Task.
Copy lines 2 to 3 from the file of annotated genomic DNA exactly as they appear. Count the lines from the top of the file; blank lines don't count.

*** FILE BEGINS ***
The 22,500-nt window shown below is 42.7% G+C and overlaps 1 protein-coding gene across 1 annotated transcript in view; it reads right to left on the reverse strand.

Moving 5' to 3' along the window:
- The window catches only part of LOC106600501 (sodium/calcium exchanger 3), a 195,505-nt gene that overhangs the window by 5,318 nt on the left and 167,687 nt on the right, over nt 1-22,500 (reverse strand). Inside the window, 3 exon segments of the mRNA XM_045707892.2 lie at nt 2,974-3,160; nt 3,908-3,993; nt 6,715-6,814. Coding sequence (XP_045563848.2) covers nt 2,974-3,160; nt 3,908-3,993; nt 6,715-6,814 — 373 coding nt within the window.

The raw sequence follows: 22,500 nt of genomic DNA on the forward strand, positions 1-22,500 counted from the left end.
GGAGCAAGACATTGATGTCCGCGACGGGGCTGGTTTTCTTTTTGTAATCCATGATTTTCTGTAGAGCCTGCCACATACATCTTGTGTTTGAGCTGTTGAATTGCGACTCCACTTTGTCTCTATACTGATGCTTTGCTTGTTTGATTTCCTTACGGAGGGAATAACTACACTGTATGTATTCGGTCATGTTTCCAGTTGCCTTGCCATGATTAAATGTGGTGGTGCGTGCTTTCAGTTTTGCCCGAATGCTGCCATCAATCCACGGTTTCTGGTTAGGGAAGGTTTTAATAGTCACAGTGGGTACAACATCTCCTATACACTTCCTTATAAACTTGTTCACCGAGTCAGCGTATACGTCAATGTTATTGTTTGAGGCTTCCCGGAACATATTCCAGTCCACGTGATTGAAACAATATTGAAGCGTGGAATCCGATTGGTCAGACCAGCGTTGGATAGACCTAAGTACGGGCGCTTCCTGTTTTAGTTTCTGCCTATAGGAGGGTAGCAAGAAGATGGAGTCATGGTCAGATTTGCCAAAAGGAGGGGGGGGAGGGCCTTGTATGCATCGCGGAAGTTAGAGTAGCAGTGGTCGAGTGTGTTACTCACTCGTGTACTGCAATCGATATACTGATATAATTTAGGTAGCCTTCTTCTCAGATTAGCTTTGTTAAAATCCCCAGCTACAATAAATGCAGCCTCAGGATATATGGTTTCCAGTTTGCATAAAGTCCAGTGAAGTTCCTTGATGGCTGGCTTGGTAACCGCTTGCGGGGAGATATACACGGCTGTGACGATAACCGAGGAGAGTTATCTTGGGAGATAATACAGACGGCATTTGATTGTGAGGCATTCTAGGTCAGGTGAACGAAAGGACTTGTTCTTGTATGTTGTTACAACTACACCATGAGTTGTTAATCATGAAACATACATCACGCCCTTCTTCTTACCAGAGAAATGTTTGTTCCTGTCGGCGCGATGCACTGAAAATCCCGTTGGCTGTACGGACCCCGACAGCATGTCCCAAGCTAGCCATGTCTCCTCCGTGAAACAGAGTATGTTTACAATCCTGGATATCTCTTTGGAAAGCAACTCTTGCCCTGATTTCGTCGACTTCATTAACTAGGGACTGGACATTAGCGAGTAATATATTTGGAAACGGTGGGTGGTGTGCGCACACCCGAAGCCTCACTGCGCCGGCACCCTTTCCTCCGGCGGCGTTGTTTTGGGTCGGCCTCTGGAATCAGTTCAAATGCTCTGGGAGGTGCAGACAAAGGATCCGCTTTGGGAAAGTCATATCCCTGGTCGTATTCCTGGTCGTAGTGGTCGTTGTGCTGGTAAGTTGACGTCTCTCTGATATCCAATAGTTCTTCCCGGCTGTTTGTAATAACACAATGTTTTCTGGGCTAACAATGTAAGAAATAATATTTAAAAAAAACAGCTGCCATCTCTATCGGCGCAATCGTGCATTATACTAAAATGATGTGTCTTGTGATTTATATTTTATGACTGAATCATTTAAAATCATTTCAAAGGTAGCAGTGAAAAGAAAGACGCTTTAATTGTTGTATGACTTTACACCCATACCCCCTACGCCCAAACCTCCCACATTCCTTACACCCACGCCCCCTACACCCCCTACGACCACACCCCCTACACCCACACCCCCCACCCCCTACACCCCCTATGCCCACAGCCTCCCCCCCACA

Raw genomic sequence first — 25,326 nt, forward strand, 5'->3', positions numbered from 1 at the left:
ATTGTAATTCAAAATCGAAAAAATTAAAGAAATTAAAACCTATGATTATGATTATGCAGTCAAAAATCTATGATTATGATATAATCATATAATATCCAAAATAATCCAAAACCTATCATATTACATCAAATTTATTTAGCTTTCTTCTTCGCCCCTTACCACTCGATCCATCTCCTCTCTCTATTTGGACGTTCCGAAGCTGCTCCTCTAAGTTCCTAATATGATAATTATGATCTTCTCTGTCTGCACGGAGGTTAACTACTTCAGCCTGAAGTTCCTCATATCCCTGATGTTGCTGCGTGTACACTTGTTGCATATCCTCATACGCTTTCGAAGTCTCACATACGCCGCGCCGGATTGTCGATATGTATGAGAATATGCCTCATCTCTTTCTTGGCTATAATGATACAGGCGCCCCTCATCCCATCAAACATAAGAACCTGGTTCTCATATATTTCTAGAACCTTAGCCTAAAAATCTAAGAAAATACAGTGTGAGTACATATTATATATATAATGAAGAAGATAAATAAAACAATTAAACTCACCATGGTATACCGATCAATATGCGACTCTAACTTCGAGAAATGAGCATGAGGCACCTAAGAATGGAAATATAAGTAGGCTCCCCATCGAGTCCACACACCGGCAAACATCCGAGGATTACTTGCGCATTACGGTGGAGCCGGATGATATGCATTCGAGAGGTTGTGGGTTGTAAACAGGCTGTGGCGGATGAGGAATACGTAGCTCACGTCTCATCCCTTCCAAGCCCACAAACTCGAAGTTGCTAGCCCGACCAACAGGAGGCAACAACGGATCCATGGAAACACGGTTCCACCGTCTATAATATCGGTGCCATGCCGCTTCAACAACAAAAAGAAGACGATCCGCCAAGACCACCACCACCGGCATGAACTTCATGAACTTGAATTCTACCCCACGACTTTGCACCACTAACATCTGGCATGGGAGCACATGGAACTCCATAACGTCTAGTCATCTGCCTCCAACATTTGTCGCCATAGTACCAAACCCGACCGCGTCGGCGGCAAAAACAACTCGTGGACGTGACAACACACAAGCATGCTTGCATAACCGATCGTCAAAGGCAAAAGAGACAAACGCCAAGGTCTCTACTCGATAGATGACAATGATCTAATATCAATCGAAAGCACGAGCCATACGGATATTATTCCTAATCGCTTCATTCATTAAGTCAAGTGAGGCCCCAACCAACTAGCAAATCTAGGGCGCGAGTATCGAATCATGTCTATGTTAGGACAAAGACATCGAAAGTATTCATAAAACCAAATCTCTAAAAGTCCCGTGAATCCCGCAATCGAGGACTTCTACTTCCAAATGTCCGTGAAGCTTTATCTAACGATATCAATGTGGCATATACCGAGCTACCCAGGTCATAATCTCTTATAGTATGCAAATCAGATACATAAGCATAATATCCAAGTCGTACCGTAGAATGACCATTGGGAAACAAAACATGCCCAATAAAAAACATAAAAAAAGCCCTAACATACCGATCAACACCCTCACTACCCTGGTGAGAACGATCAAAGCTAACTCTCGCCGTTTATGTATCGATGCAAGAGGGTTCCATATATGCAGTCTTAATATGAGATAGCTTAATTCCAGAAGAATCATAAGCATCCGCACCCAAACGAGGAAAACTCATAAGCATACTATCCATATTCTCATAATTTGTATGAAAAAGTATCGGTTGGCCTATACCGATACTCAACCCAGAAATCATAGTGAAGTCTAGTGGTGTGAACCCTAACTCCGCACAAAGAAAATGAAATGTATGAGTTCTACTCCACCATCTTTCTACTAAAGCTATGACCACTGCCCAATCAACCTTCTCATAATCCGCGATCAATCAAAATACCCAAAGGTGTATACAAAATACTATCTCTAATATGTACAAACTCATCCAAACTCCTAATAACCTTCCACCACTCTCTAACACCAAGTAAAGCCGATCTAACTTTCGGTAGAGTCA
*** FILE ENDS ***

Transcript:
Moving 5' to 3' along the window:
- The window catches only part of LOC106600501 (sodium/calcium exchanger 3), a 195,505-nt gene that overhangs the window by 5,318 nt on the left and 167,687 nt on the right, over nt 1-22,500 (reverse strand). Inside the window, 3 exon segments of the mRNA XM_045707892.2 lie at nt 2,974-3,160; nt 3,908-3,993; nt 6,715-6,814. Coding sequence (XP_045563848.2) covers nt 2,974-3,160; nt 3,908-3,993; nt 6,715-6,814 — 373 coding nt within the window.